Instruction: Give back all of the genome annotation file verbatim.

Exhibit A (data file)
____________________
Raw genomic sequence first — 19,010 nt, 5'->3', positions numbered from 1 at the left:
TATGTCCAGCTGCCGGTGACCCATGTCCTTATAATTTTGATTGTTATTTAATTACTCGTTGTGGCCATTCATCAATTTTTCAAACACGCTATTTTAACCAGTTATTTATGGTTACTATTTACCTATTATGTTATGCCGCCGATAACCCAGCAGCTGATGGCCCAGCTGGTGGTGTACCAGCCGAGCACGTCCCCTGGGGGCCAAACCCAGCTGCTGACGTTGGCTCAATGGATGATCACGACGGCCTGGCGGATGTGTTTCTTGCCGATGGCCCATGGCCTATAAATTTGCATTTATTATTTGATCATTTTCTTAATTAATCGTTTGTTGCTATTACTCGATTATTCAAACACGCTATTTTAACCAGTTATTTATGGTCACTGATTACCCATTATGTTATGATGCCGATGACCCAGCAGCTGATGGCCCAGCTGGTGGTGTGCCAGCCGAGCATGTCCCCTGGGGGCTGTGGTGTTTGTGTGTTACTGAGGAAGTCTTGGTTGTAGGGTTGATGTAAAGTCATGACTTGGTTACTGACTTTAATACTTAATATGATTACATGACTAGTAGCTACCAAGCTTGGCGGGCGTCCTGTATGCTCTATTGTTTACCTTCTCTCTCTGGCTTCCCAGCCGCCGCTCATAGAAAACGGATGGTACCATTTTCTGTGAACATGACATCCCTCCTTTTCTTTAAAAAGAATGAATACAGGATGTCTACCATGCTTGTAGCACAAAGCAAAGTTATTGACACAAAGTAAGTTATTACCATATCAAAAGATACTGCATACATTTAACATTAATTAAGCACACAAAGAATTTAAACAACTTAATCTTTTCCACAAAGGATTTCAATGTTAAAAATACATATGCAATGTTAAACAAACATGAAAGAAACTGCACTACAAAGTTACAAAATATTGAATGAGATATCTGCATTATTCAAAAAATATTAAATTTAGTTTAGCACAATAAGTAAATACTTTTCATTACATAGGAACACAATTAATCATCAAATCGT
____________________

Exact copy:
Raw genomic sequence first — 19,010 nt, 5'->3', positions numbered from 1 at the left:
TATGTCCAGCTGCCGGTGACCCATGTCCTTATAATTTTGATTGTTATTTAATTACTCGTTGTGGCCATTCATCAATTTTTCAAACACGCTATTTTAACCAGTTATTTATGGTTACTATTTACCTATTATGTTATGCCGCCGATAACCCAGCAGCTGATGGCCCAGCTGGTGGTGTACCAGCCGAGCACGTCCCCTGGGGGCCAAACCCAGCTGCTGACGTTGGCTCAATGGATGATCACGACGGCCTGGCGGATGTGTTTCTTGCCGATGGCCCATGGCCTATAAATTTGCATTTATTATTTGATCATTTTCTTAATTAATCGTTTGTTGCTATTACTCGATTATTCAAACACGCTATTTTAACCAGTTATTTATGGTCACTGATTACCCATTATGTTATGATGCCGATGACCCAGCAGCTGATGGCCCAGCTGGTGGTGTGCCAGCCGAGCATGTCCCCTGGGGGCTGTGGTGTTTGTGTGTTACTGAGGAAGTCTTGGTTGTAGGGTTGATGTAAAGTCATGACTTGGTTACTGACTTTAATACTTAATATGATTACATGACTAGTAGCTACCAAGCTTGGCGGGCGTCCTGTATGCTCTATTGTTTACCTTCTCTCTCTGGCTTCCCAGCCGCCGCTCATAGAAAACGGATGGTACCATTTTCTGTGAACATGACATCCCTCCTTTTCTTTAAAAAGAATGAATACAGGATGTCTACCATGCTTGTAGCACAAAGCAAAGTTATTGACACAAAGTAAGTTATTACCATATCAAAAGATACTGCATACATTTAACATTAATTAAGCACACAAAGAATTTAAACAACTTAATCTTTTCCACAAAGGATTTCAATGTTAAAAATACATATGCAATGTTAAACAAACATGAAAGAAACTGCACTACAAAGTTACAAAATATTGAATGAGATATCTGCATTATTCAAAAAATATTAAATTTAGTTTAGCACAATAAGTAAATACTTTTCATTACATAGGAACACAATTAATCATCAAATCGT